Review: THE SEA PLAYS

By Toby Zinman

For the Inquirer

Long ago, before Emperor Jones, before  Iceman, before Long Day’s Journey, before the Pulitzer and the Nobel prizes,  before  the work that made Eugene O’Neill the granddaddy of American drama, he was a sad young man, down on his luck, who shipped out as a merchant seaman. That rough, hard-drinking, vagabond life yielded what are known as The Sea Plays and two of them, Bound East for Cardiff and In the Zone are PAC’s Fringe contribution—giving us a chance to see a superb production of these rarely performed one-acts.

And to see them aboard the Tall Ship Gazela! If there were an award for Best Fringe Venue, this show would get it, especially on a clear, moonlit night with the Ben Franklin Bridge providing a beautiful backdrop.

Bound East for Cardiff is about a sailor (the fine John Lopes) who is dying after a bad fall;  his sadness as he looks back at his life is very touching, and he delivers a line that will echo through the O’Neill canon to come: “It must be great to have a home of your own.” His shipmates gather round as his friend (the excellent Brian McCann) grieves.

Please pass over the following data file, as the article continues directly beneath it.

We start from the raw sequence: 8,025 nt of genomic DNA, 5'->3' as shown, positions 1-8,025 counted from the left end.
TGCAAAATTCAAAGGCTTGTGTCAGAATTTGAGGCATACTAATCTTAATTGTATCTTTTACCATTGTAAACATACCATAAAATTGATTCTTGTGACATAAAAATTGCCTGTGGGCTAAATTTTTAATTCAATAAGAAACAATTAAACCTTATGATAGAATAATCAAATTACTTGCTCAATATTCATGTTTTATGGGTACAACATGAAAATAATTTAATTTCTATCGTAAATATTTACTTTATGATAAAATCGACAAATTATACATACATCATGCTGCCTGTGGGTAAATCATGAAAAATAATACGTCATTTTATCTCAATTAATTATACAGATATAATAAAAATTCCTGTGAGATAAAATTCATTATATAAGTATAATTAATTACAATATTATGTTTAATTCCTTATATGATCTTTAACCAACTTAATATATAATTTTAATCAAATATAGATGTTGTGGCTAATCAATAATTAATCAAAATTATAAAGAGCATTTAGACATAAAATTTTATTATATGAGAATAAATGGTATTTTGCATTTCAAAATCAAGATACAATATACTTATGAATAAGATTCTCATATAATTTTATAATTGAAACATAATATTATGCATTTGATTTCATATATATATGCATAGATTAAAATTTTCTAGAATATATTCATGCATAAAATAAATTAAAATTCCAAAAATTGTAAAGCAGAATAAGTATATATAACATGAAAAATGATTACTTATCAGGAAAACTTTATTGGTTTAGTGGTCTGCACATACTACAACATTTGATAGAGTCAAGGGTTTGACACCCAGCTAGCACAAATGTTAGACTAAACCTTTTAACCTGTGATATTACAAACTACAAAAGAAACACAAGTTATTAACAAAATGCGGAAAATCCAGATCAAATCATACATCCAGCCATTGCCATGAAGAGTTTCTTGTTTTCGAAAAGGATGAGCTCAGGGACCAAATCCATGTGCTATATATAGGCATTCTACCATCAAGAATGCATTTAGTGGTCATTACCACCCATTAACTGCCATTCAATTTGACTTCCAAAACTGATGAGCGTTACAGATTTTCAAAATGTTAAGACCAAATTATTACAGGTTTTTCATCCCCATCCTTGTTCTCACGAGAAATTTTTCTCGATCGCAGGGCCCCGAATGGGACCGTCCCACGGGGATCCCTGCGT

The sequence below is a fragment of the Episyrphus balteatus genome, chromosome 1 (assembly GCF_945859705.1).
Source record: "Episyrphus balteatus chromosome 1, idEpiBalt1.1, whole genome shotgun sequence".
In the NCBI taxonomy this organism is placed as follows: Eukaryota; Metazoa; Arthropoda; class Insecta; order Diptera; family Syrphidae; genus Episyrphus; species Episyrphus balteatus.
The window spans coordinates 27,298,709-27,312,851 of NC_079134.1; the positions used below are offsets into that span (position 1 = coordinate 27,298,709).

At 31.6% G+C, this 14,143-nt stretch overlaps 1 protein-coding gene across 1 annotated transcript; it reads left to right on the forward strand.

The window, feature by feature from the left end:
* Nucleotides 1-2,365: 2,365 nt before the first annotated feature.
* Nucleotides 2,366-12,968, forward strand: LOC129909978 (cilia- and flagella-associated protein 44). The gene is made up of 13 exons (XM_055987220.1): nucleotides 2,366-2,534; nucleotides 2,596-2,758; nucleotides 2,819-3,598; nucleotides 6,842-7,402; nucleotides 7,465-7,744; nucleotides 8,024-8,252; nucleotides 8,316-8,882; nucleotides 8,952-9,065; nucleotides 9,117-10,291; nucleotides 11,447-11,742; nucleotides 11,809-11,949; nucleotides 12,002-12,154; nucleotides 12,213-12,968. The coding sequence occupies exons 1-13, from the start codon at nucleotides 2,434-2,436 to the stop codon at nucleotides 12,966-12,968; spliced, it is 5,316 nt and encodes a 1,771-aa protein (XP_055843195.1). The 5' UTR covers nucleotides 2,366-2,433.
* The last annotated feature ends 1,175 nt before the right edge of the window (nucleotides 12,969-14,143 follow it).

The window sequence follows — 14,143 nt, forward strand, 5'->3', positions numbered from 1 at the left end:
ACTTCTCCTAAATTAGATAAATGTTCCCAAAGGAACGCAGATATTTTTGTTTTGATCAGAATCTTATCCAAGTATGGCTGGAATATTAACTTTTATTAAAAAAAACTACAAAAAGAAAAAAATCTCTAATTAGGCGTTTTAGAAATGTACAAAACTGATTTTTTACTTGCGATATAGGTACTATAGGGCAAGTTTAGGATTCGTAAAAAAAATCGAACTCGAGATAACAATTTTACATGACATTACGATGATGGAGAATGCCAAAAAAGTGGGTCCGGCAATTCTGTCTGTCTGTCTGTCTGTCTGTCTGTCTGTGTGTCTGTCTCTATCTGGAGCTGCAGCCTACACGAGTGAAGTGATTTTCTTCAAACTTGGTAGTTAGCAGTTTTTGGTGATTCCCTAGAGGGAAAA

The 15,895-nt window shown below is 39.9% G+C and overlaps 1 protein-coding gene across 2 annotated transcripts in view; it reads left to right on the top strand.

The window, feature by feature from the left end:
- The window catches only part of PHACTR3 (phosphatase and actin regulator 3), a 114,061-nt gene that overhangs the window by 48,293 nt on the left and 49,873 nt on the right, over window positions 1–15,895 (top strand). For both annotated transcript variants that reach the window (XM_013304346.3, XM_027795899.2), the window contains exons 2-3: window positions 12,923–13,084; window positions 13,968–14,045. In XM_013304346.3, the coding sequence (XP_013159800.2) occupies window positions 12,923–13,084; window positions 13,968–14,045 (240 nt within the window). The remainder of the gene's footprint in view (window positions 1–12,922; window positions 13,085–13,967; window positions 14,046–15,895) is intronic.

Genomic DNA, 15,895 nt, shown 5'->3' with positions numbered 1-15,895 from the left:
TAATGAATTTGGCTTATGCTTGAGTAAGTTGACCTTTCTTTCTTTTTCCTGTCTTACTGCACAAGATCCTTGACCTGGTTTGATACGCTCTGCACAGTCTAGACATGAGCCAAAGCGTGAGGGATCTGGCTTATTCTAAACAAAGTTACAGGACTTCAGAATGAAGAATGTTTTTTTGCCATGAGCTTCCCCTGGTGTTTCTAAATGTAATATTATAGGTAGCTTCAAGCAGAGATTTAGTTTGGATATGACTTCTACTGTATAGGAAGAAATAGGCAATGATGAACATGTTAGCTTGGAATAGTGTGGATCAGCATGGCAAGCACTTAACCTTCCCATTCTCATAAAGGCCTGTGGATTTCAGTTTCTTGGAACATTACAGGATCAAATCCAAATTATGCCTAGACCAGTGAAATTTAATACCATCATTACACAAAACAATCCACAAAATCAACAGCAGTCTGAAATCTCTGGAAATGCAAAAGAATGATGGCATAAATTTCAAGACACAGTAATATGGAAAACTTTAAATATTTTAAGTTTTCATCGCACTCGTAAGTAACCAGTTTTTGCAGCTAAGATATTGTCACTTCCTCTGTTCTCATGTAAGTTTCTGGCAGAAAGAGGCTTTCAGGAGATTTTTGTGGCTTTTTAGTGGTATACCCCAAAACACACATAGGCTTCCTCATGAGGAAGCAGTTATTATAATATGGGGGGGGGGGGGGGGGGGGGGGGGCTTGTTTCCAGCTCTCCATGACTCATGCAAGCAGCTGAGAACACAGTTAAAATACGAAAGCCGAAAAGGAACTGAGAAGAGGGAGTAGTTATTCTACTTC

In In the Zone, a ship carrying ammunition enters the warzone, and the crew is jumpy.  They suspect a shipmate (Brian Ratcliffe) and proceed to invent a story about his treachery; the point here is the tension O’Neill creates as we wait for the reveal, just as we wait in the first play for the death.

The two short plays, seamlessly performed in an hour in the deep wooden bowels of this historic and handsome sailing vessel, are immensely helped by the authenticity of the setting. And, with a cast of excellent actors (outstanding are David Blatt and Keith Conallen) under the inventive direction of Damon Bonetti, this is a theatre experience that is both moving and engrossing.

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PAC (Philadelphia Artists’ Collective) at  The Tall Ship Gazela,  docked$ at Penn's Landing, near Market Street and Columbus Boulevard. Tickets  $15-20. Through Sept.23.

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